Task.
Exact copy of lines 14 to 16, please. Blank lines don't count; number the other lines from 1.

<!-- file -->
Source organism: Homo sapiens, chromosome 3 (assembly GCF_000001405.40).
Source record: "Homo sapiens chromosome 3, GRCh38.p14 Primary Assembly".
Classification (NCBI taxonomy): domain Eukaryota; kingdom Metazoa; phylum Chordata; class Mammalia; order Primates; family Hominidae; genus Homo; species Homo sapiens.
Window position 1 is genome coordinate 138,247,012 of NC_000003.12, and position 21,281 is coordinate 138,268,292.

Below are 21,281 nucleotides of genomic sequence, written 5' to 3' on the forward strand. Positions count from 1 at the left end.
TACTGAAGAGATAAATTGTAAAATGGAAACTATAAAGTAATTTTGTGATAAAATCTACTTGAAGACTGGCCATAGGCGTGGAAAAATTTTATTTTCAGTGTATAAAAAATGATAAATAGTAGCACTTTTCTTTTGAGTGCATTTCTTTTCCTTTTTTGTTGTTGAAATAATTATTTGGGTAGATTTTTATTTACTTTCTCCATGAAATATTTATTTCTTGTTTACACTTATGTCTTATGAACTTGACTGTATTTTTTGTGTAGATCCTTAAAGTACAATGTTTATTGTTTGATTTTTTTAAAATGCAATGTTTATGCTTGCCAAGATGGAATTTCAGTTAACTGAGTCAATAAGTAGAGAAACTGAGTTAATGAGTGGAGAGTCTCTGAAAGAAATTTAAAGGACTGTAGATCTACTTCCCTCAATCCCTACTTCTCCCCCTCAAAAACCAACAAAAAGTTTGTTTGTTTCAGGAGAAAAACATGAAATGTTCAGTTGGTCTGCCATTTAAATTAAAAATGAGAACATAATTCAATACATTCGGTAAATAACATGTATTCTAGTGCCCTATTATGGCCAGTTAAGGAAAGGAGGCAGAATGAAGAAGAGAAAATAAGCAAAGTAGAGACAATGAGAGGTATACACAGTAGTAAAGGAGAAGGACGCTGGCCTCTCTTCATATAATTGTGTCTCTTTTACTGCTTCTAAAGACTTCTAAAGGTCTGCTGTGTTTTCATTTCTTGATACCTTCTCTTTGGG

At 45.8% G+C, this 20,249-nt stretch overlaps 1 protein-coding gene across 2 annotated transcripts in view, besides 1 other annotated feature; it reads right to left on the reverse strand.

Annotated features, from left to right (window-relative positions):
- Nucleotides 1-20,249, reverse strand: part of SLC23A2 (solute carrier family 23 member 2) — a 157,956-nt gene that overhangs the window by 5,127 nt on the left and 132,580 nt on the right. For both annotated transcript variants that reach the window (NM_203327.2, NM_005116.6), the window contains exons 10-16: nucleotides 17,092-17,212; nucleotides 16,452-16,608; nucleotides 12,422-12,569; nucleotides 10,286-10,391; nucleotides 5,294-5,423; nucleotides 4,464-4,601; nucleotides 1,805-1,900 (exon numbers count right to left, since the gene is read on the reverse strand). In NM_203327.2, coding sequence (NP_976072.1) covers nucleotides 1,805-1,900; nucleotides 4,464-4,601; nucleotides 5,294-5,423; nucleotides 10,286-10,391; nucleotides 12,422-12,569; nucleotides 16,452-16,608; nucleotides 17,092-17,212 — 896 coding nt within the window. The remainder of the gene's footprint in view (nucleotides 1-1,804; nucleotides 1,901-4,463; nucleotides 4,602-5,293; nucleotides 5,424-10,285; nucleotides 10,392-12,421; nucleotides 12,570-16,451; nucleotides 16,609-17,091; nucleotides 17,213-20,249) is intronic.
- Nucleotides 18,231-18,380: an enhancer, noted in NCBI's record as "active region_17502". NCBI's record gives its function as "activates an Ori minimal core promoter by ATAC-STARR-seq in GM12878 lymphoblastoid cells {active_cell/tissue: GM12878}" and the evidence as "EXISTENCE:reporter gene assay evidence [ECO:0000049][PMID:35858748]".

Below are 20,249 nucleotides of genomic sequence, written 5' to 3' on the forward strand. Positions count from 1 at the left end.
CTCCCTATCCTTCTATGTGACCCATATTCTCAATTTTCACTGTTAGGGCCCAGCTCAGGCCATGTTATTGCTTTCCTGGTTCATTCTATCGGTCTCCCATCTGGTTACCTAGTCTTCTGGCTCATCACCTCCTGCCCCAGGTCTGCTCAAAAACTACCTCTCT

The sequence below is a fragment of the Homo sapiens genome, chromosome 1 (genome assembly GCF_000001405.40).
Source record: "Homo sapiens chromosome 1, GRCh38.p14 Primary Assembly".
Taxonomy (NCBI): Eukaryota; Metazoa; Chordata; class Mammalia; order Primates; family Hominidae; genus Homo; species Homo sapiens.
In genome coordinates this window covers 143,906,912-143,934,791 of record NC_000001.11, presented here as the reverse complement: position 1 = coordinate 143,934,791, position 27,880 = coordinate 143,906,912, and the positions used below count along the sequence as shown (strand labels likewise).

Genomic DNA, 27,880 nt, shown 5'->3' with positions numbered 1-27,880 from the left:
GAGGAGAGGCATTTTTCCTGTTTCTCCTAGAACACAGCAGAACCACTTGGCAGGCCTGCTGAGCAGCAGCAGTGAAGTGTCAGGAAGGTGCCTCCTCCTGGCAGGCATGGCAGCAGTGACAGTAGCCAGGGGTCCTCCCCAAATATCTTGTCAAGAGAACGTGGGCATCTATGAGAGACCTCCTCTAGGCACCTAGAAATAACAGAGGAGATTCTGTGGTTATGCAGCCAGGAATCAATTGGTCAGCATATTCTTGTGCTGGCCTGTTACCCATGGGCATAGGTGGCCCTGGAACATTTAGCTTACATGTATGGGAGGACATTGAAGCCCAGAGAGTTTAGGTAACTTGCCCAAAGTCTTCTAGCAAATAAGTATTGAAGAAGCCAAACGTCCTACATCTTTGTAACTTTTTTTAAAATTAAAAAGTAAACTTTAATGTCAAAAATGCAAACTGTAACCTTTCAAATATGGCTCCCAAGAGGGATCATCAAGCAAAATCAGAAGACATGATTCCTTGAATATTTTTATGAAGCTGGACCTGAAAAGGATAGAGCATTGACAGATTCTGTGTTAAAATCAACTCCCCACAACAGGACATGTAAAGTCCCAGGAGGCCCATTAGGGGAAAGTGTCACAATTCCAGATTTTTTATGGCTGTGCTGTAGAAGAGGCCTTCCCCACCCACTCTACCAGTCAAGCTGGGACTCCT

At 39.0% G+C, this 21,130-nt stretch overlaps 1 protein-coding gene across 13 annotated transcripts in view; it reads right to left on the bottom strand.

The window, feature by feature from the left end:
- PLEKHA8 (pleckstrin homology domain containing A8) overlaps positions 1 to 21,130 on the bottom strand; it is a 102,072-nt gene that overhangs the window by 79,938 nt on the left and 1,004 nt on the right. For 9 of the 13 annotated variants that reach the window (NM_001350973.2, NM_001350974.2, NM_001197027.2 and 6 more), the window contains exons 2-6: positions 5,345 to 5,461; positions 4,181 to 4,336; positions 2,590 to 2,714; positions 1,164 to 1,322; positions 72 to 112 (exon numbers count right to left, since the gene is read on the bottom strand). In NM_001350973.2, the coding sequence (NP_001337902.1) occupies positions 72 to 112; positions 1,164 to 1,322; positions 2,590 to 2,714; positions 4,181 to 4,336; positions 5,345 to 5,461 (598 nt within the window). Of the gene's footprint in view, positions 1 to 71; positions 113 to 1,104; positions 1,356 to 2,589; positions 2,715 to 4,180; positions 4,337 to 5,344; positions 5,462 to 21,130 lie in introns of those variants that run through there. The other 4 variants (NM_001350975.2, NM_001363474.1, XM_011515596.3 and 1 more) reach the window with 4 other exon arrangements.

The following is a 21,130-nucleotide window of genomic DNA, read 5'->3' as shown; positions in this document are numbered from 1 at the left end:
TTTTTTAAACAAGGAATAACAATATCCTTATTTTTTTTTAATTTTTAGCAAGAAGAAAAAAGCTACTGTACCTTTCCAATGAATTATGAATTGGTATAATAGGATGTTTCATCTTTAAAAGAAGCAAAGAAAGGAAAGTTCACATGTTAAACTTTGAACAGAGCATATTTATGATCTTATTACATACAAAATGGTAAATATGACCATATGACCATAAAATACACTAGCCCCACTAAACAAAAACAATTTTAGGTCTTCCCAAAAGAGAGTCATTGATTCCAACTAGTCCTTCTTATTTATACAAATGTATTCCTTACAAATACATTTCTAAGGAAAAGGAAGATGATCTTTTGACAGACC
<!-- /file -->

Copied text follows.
Source record: "Homo sapiens chromosome 1, GRCh38.p14 Primary Assembly".
Taxonomy (NCBI): Eukaryota; Metazoa; Chordata; class Mammalia; order Primates; family Hominidae; genus Homo; species Homo sapiens.
In genome coordinates this window covers 143,906,912-143,934,791 of record NC_000001.11, presented here as the reverse complement: position 1 = coordinate 143,934,791, position 27,880 = coordinate 143,906,912, and the positions used below count along the sequence as shown (strand labels likewise).